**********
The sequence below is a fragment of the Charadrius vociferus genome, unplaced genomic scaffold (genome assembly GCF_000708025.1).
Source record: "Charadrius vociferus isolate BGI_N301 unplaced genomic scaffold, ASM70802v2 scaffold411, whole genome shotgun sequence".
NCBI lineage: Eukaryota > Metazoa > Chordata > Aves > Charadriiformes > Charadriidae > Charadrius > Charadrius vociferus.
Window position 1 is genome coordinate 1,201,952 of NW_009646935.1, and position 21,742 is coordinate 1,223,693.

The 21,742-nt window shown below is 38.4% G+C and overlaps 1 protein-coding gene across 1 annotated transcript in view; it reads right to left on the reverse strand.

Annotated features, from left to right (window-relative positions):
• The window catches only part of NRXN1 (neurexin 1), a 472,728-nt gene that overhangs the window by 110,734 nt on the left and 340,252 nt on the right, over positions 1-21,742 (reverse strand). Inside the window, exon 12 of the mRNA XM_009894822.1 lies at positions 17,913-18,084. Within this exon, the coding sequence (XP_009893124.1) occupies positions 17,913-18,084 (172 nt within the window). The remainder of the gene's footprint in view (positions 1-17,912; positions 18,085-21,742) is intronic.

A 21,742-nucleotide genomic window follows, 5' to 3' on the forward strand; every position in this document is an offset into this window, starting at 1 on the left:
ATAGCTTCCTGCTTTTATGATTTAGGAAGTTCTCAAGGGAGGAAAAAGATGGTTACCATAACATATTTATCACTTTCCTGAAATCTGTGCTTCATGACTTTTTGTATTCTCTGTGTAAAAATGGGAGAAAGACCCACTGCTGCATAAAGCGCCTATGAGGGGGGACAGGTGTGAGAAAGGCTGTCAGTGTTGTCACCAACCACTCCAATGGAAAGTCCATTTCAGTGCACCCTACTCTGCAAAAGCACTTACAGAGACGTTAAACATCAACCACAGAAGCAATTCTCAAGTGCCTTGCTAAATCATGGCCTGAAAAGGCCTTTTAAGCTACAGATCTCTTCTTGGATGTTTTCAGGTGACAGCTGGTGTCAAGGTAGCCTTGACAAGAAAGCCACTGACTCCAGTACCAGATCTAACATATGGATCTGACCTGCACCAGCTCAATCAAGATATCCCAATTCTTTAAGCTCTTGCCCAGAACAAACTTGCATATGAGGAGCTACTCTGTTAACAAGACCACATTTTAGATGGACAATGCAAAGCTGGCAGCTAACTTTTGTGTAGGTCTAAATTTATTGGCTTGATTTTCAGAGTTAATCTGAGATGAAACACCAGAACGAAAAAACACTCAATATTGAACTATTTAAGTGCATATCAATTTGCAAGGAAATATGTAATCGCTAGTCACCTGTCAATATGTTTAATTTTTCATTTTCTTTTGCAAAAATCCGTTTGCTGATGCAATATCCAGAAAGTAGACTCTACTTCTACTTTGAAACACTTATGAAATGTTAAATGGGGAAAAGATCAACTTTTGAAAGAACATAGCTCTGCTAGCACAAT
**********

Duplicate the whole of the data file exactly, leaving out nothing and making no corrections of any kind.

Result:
The sequence below is a fragment of the Charadrius vociferus genome, unplaced genomic scaffold (genome assembly GCF_000708025.1).
Source record: "Charadrius vociferus isolate BGI_N301 unplaced genomic scaffold, ASM70802v2 scaffold411, whole genome shotgun sequence".
NCBI lineage: Eukaryota > Metazoa > Chordata > Aves > Charadriiformes > Charadriidae > Charadrius > Charadrius vociferus.
Window position 1 is genome coordinate 1,201,952 of NW_009646935.1, and position 21,742 is coordinate 1,223,693.

The 21,742-nt window shown below is 38.4% G+C and overlaps 1 protein-coding gene across 1 annotated transcript in view; it reads right to left on the reverse strand.

Annotated features, from left to right (window-relative positions):
• The window catches only part of NRXN1 (neurexin 1), a 472,728-nt gene that overhangs the window by 110,734 nt on the left and 340,252 nt on the right, over positions 1-21,742 (reverse strand). Inside the window, exon 12 of the mRNA XM_009894822.1 lies at positions 17,913-18,084. Within this exon, the coding sequence (XP_009893124.1) occupies positions 17,913-18,084 (172 nt within the window). The remainder of the gene's footprint in view (positions 1-17,912; positions 18,085-21,742) is intronic.

A 21,742-nucleotide genomic window follows, 5' to 3' on the forward strand; every position in this document is an offset into this window, starting at 1 on the left:
ATAGCTTCCTGCTTTTATGATTTAGGAAGTTCTCAAGGGAGGAAAAAGATGGTTACCATAACATATTTATCACTTTCCTGAAATCTGTGCTTCATGACTTTTTGTATTCTCTGTGTAAAAATGGGAGAAAGACCCACTGCTGCATAAAGCGCCTATGAGGGGGGACAGGTGTGAGAAAGGCTGTCAGTGTTGTCACCAACCACTCCAATGGAAAGTCCATTTCAGTGCACCCTACTCTGCAAAAGCACTTACAGAGACGTTAAACATCAACCACAGAAGCAATTCTCAAGTGCCTTGCTAAATCATGGCCTGAAAAGGCCTTTTAAGCTACAGATCTCTTCTTGGATGTTTTCAGGTGACAGCTGGTGTCAAGGTAGCCTTGACAAGAAAGCCACTGACTCCAGTACCAGATCTAACATATGGATCTGACCTGCACCAGCTCAATCAAGATATCCCAATTCTTTAAGCTCTTGCCCAGAACAAACTTGCATATGAGGAGCTACTCTGTTAACAAGACCACATTTTAGATGGACAATGCAAAGCTGGCAGCTAACTTTTGTGTAGGTCTAAATTTATTGGCTTGATTTTCAGAGTTAATCTGAGATGAAACACCAGAACGAAAAAACACTCAATATTGAACTATTTAAGTGCATATCAATTTGCAAGGAAATATGTAATCGCTAGTCACCTGTCAATATGTTTAATTTTTCATTTTCTTTTGCAAAAATCCGTTTGCTGATGCAATATCCAGAAAGTAGACTCTACTTCTACTTTGAAACACTTATGAAATGTTAAATGGGGAAAAGATCAACTTTTGAAAGAACATAGCTCTGCTAGCACAAT